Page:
Karen Scott '98 makes a mid-career shift to address reproductive justice in health care.
A Kenyon course in the biology of female sexuality triggered a career in reproductive public health for Karen Scott ’98.
Scott, an OB/GYN, is a sexually transmitted disease fellow in the department of family and community medicine at the University of California, San Francisco. In 2017, she hopes to receive a master’s degree in applied epidemiology from Emory University, which she attends online.
“At the core, I’m a reproductive justice warrior,” she said. But her path to becoming a reproductive health advocate wasn’t exactly a straight one.
As a girl growing up in an impoverished section of Nashville, Scott dreamed big. “I was going to sequence the human genome,” she recalled. With visions of RNA, DNA and proteins dancing before her, she declared her major in molecular biology soon after arriving at Kenyon.
This early focus didn’t stop Scott from exploring other interests, however. She was a member of the Owl Creeks a cappella group and took full advantage of Kenyon’s liberal arts curriculum. She enrolled in a course on the biology of female sexuality that ultimately led her to rethink her intended career path. “We explored how societal and structural barriers negatively impact the health outcomes of marginalized communities,” she said. “I began to see medicine as the final frontier in terms of inequality and inequity, and I felt compelled to disrupt those systems.”
Scott’s interest in women’s health continued during medical school at Case Western Reserve University, but she nearly quit during her first year as an OB/GYN at a community-based hospital in Chicago. She felt hampered by her profession’s focus on the individual outside of social context, especially when so many of the issues she saw — teen pregnancy, lack of prenatal care, preterm births — originated in longstanding health disparities.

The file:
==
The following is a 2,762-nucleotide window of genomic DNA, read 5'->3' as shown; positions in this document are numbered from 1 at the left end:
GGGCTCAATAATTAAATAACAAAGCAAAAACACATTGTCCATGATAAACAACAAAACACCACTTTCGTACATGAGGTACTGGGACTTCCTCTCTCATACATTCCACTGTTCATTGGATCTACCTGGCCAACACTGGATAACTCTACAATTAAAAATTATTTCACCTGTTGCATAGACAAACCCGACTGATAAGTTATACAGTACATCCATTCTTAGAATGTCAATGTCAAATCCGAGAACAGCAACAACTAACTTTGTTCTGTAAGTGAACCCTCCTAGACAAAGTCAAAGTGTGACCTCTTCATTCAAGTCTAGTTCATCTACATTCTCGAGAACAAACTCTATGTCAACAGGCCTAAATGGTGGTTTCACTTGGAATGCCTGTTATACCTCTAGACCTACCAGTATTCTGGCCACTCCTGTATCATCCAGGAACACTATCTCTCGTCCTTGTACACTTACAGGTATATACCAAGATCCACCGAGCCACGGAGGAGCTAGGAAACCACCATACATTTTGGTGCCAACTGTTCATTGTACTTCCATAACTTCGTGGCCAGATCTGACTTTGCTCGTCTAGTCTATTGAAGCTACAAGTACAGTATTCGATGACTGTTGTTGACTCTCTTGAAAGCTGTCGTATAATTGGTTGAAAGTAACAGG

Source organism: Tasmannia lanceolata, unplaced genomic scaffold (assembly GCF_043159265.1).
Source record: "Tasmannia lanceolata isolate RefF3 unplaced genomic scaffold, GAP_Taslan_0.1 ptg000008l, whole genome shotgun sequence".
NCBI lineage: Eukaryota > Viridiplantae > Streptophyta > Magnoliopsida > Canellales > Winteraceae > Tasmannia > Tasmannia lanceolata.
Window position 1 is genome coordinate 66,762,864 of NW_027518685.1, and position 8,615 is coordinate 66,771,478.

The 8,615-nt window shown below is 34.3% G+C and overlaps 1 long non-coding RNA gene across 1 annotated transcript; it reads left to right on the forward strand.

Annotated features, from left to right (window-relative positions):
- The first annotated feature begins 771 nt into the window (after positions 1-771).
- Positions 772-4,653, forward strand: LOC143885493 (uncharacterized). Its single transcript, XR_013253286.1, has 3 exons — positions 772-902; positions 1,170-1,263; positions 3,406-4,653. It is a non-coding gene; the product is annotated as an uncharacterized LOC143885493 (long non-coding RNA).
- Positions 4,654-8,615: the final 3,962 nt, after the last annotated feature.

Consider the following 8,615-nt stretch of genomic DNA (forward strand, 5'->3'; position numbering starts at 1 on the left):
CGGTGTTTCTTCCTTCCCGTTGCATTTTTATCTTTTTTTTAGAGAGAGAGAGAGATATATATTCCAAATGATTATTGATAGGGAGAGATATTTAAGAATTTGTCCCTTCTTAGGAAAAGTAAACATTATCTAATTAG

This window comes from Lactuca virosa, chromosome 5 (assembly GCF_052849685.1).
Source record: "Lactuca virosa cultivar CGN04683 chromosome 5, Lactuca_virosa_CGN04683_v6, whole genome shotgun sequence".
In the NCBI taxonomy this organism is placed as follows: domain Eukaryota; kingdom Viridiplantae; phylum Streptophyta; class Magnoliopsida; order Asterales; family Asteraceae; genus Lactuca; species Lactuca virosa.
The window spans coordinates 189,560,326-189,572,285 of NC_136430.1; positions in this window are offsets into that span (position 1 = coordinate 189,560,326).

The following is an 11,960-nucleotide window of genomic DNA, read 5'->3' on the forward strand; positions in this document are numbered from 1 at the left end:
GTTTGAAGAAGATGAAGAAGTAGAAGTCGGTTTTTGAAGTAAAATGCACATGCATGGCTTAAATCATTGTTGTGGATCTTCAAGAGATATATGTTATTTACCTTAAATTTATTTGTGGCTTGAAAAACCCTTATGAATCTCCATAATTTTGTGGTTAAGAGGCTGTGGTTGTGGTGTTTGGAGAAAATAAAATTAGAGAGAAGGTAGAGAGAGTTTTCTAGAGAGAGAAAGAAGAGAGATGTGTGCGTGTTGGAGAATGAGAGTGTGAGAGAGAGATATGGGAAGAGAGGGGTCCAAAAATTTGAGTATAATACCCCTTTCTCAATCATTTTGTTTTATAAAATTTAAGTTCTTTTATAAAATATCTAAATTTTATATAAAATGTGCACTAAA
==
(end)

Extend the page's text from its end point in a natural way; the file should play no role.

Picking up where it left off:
In 2009, Scott took action to help address these concerns, founding the Young Women’s Health Initiative to provide care and support for low-income adolescents navigating pregnancy and parenting. Through her outreach, Scott also became involved with the Illinois Caucus for Adolescent Health (ICAH), a network that advocates for the sexual and reproductive rights of youth.
“You can’t transform health care on your own,” she said. “This is a community process.”
As chair of ICAH’s board of directors, Scott led training to better assist health care practitioners in understanding the needs of their young patients. Her passion for the work eventually inspired another career shift into public health, leading her to work toward her degree in applied epidemiology.
“I’m examining the distribution and social determinants of STD disparity and equity — taking into account the relationships and institutionalized barriers that can either restrict or support a population’s pursuit of health, happiness and wellness,” Scott said.
The CDC-funded position, a collaboration with the California Department of Public Health and the California Prevention Training Center, combines research, evaluation, community development and provider training. In other words, it’s a perfect fit for Scott.
“This environment actually reminds me of Kenyon because I’m thinking critically about issues and creating space for people to share their opinions,” she said.